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Tax rates unchanged as Barrington passes budget

By Evan Taylor Apr 30, 2024 | 12:12 PM

A rendering of the new recreation centre in Barrington. Photo: Government of Nova Scotia.

The Municipality of Barrington has passed its budget for the upcoming year with tax rates holding steady for both residential and commercial ratepayers.

At their latest council meeting the $10,686,954  operating budget was passed, along with $12,251,153 in capital expenditures.

“I think this is an aggressive budget that addresses some big things in our area, while also not burdening our residents with a rate increase,’ said Barrington Warden Eddie Nickerson. “It helps that assessments are up, so while we didn’t increase rates we are generating more in revenue this year,”.

With the increases in revenue from assessments (around $600,000) Nickerson says the Municipality was able to continue its work on more ambitious projects, most notably the new recreation centre. The municipality is putting $9.5 million towards the project from this year’s capital expenses, with hopes of the facility opening by next Spring or early Summer.

“It’s going to be a space for everyone, for sports, for events and our hope is it will be something everyone in the municipality gets value from,” said Nickerson.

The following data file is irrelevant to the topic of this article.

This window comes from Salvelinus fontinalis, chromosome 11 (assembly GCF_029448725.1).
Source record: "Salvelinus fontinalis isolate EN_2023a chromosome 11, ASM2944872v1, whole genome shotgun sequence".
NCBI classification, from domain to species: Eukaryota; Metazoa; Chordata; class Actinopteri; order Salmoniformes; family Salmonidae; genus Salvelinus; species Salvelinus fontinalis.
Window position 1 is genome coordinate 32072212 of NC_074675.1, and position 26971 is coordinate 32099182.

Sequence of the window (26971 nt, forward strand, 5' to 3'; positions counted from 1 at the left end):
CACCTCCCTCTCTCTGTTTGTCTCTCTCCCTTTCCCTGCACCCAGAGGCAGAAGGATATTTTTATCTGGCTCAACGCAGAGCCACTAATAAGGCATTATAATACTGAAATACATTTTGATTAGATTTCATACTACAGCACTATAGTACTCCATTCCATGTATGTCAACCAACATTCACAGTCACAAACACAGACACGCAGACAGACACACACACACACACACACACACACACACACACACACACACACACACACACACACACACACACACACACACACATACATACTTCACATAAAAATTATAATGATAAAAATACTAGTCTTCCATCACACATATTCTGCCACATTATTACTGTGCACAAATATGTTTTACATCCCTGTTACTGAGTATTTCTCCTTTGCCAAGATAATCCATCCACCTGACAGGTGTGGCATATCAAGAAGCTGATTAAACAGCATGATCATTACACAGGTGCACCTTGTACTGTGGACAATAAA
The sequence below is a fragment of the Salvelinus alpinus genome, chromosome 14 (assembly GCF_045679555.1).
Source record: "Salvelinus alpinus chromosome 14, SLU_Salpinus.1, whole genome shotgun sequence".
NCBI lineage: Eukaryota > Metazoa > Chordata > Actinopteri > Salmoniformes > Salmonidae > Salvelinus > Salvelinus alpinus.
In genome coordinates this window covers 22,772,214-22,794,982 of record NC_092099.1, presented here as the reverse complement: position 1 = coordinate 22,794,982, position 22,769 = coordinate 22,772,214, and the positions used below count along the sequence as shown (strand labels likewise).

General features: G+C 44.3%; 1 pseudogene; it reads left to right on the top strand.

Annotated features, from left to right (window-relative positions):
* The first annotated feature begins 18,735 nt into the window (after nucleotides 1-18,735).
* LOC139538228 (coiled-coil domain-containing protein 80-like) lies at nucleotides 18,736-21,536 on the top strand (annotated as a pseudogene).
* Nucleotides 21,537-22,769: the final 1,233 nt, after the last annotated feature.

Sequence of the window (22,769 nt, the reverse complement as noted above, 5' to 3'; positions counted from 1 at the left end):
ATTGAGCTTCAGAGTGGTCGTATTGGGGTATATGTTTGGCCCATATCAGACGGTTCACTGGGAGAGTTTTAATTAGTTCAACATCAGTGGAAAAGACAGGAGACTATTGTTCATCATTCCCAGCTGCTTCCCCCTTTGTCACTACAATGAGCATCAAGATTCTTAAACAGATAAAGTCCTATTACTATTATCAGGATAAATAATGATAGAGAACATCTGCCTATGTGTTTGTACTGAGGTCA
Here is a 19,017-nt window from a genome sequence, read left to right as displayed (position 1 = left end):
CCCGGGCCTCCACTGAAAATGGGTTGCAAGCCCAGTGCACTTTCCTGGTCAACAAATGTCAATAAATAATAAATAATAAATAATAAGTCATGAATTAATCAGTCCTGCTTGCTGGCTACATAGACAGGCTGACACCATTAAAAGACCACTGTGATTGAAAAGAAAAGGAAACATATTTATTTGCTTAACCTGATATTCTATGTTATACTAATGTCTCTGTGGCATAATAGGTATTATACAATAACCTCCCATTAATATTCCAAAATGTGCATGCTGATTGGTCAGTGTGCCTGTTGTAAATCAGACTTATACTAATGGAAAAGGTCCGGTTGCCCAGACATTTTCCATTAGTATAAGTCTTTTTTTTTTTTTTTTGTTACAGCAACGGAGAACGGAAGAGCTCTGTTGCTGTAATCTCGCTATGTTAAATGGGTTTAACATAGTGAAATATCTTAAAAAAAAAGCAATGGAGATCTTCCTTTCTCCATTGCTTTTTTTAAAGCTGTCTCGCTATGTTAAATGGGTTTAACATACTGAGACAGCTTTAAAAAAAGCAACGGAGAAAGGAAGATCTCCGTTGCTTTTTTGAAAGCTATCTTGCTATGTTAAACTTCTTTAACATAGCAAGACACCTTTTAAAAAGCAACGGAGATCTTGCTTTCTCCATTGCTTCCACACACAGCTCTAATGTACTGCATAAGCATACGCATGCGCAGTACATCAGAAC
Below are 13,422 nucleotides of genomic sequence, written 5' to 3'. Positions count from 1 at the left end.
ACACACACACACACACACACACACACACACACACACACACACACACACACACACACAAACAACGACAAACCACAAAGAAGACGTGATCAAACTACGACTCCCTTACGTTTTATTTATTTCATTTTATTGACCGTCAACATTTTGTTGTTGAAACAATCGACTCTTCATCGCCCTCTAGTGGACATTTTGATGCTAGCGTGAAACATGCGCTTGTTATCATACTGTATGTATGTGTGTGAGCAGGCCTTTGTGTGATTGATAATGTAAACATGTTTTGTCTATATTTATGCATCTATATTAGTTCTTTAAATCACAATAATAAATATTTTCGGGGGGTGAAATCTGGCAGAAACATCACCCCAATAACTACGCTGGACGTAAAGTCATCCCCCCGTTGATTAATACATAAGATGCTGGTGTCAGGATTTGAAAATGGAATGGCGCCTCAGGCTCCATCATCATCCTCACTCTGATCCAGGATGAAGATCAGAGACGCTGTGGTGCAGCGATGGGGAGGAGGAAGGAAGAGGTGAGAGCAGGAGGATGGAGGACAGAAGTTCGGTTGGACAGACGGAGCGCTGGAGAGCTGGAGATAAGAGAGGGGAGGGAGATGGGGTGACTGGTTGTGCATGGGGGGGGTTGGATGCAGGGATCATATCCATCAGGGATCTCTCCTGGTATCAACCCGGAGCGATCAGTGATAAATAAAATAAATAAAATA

The other major capital expense is $1.2 million for the community health centre, which is now in the design phase.

Nickerson says it’s the municipalities way of helping out with healthcare, providing a modern medical centre where residents will be able to get a variety of healthcare services and support. “While healthcare is primarily provincial and federal we understand we have a responsibility to our residents to help improve the situation and we think this facility will help retain and recruit medical professionals in our area,”.

The health centre is not fully funded yet, with CAO Chris Frotten indicating they will likely be borrowing money some of the remaining funds needed. The design phase on the health centre is expected to be completed this year, with hopes that construction will start before the end of the year.

While expenses are up across the board some of the most notable increases included police and education, which municipalities have no say in. Both sectors are up $200,000 year over year.